Thursday, May 5, 2016

Book Review: The Year We Fell Apart

The Year We Fell Apart by Emily    MartinAbout the Book:
Title: The Year We Fell Apart
Author: Emily Martin
Pub. Date: Jan. 26, 2016
Publisher: Simon Pulse
Pages: 316
Genre: Young Adult, Romance, Realistic Fiction, Contemporary 
Rating: 2/5 stars


Few things come as naturally to Harper as epic mistakes. In the past year she was kicked off the swim team, earned a reputation as Carson High’s easiest hook-up, and officially became the black sheep of her family. But her worst mistake was destroying her relationship with her best friend, Declan.

Now, after two semesters of silence, Declan is home from boarding school for the summer. Everything about him is different—he’s taller, stronger…more handsome. Harper has changed, too, especially in the wake of her mom’s cancer diagnosis.

While Declan wants nothing to do with Harper, he’s still Declan, her Declan, and the only person she wants to talk to about what’s really going on. But he’s also the one person she’s lost the right to seek comfort from.

As their mutual friends and shared histories draw them together again, Harper and Declan must decide which parts of their past are still salvageable, and which parts they’ll have to let go of once and for all.



This is the type of book that just makes you sigh after you're finished reading. I knew going in this was going to be full of angst and drama, but this book went way overboard in those two categories. For almost this entire book, the drama that existed was literally pointless. I get it, communication between people isn't always the greatest, but when scenes end with, "Just forget about it...", what do the characters really expect to happen if a character ends a conversation like that? Nothing will come from anything, and it just further perpetuates the endless cycle of drama.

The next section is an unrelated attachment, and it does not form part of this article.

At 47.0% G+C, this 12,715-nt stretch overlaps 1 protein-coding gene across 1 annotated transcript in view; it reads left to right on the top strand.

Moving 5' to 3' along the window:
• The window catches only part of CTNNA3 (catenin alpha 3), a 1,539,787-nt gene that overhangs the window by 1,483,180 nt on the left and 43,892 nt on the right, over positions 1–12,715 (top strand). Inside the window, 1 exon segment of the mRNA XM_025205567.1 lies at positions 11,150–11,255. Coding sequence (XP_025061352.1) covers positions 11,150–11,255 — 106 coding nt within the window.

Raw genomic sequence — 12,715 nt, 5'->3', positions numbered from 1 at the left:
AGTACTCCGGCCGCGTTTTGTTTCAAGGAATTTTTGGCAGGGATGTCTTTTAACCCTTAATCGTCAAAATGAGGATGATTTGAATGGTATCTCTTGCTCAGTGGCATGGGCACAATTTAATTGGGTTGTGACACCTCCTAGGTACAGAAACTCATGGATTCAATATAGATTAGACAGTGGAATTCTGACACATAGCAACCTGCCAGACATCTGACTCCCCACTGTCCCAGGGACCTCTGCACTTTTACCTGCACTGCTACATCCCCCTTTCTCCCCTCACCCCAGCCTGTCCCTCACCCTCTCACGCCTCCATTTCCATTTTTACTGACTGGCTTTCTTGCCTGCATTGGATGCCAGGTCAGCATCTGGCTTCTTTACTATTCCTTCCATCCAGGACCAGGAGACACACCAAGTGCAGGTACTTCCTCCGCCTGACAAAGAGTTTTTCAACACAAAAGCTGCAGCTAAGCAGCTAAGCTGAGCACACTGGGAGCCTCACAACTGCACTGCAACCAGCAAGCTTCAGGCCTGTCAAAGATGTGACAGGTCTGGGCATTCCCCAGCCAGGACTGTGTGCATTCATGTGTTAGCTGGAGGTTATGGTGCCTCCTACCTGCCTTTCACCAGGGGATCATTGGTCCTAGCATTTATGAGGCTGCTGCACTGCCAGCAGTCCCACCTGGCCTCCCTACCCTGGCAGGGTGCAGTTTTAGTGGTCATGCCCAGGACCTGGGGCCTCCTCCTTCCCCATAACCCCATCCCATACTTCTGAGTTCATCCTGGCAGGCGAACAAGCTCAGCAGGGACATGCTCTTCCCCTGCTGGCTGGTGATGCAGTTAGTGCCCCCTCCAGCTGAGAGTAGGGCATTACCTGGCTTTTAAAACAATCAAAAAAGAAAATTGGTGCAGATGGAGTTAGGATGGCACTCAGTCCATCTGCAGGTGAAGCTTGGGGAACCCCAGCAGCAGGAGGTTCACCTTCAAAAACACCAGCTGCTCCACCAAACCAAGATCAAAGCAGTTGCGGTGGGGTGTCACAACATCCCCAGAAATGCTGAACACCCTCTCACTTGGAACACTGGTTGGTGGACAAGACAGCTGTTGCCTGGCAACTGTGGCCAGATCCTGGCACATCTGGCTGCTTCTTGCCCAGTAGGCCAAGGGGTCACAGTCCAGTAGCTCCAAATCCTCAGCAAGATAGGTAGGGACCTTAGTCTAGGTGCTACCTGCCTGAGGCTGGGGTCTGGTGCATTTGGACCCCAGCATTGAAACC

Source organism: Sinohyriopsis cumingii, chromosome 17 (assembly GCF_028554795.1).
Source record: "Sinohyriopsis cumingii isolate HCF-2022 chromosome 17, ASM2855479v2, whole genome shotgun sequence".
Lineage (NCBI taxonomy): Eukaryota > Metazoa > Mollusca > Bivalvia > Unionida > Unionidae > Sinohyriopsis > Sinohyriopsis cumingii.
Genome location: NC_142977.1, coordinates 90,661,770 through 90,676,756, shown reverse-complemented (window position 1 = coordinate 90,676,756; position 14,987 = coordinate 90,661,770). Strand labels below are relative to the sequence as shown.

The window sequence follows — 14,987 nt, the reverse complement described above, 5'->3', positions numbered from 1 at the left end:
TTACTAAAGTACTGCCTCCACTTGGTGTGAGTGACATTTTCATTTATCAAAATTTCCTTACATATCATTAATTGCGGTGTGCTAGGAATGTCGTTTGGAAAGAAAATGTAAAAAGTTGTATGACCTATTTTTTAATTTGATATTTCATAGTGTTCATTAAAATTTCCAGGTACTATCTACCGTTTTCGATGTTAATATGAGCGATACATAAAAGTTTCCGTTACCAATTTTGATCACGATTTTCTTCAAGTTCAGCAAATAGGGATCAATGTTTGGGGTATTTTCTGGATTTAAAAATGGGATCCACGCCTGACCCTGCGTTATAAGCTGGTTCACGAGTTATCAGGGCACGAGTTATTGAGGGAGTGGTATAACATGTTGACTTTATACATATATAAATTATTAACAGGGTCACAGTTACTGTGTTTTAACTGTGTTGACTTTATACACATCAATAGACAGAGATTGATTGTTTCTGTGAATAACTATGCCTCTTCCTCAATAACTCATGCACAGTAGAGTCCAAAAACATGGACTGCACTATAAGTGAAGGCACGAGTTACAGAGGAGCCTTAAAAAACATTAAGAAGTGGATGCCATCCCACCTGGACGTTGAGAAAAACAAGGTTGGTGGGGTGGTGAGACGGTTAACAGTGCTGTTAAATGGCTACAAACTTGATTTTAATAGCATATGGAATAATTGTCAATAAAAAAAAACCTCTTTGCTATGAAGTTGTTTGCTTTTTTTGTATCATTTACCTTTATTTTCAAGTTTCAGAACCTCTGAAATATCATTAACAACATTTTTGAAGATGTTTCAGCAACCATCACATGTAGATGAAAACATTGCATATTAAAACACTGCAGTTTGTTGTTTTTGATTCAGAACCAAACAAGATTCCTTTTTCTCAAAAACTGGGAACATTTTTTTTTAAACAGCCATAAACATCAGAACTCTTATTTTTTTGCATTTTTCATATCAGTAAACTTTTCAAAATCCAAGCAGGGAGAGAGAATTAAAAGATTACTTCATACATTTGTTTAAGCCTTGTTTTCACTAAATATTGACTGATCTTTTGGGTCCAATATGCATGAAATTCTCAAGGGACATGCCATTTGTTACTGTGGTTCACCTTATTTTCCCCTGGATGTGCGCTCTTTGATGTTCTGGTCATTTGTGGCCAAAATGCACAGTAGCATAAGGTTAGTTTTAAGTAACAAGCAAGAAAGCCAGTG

I had multiple problems with this book, but one of the biggest was the main character. Harper was so unlikable (which was probably intentional to a certain extent). She was self-absorbed, incredibly selfish, and basically just a terrible lead character. There was nothing I liked about her. There's a line between making a character relatable and making a character so over-the-top that the character is basically unrealistic. I felt that Harper's character was taken to the extreme, especially with how she supposedly acted prior to Declan's departure. Furthermore, I didn't feel like Harper grew at all over the course of the novel. There were times where I thought, this is it, Harper will finally grow up and realize that she is the cause of all of this ridiculous drama, but alas...that didn't happen. In all honesty, I still don't get why Harper acted the way she did. Why she never apologized for mistakes and why she kept making the same mistakes. And personally, I don't think Harper even knew why she was acting the way she did. By the end, I was sick of the pity-party that was Harper's character, and didn't really care what happened between her and Declan. 


Another big problem I had was the whole romance between Declan and Harper. It was poorly done, and it felt extremely underdeveloped. The entire plot surrounding the reasons behind Declan and Harper's breakup didn't make one ounce of sense. And Harper's child-like behavior towards Declan throughout the story just reinforced everything I felt about her character. Yes, they had some sweet moments, but these were few and far between. Even the end of this book was very lackluster and almost anti-climactic. I didn't even really like Declan either while reading, and if I would have met those two characters in real life, I never would have guessed that they were best friends prior to Declan leaving, let alone dated. 


The last big problem I had was the subplot of Harper's mom and her cancer. From the description, I thought this aspect of the story would play a much larger role in the story. But it was relegated to the background, and barely talked about throughout the novel. I thought it was ultimately going to be what brought Declan and Harper back together, but spoiler didn't. I kept waiting and waiting for Harper's family to be explored more deeply, and if this happened, the book would have been much stronger. 

I can't say that I would recommend this novel because while the premise is good, it wasn't executed properly. There was way too much pointless drama that could have been resolved earlier on if these characters would have just opened their mouths and talked to each other. This book definitely let me down, but onto the next!

Happy reading :)



  1. Great review.
    Seems like a lot of YA romance books are tumbling downwards this year.

    ~ Scott (The Jolly Wordsmith)

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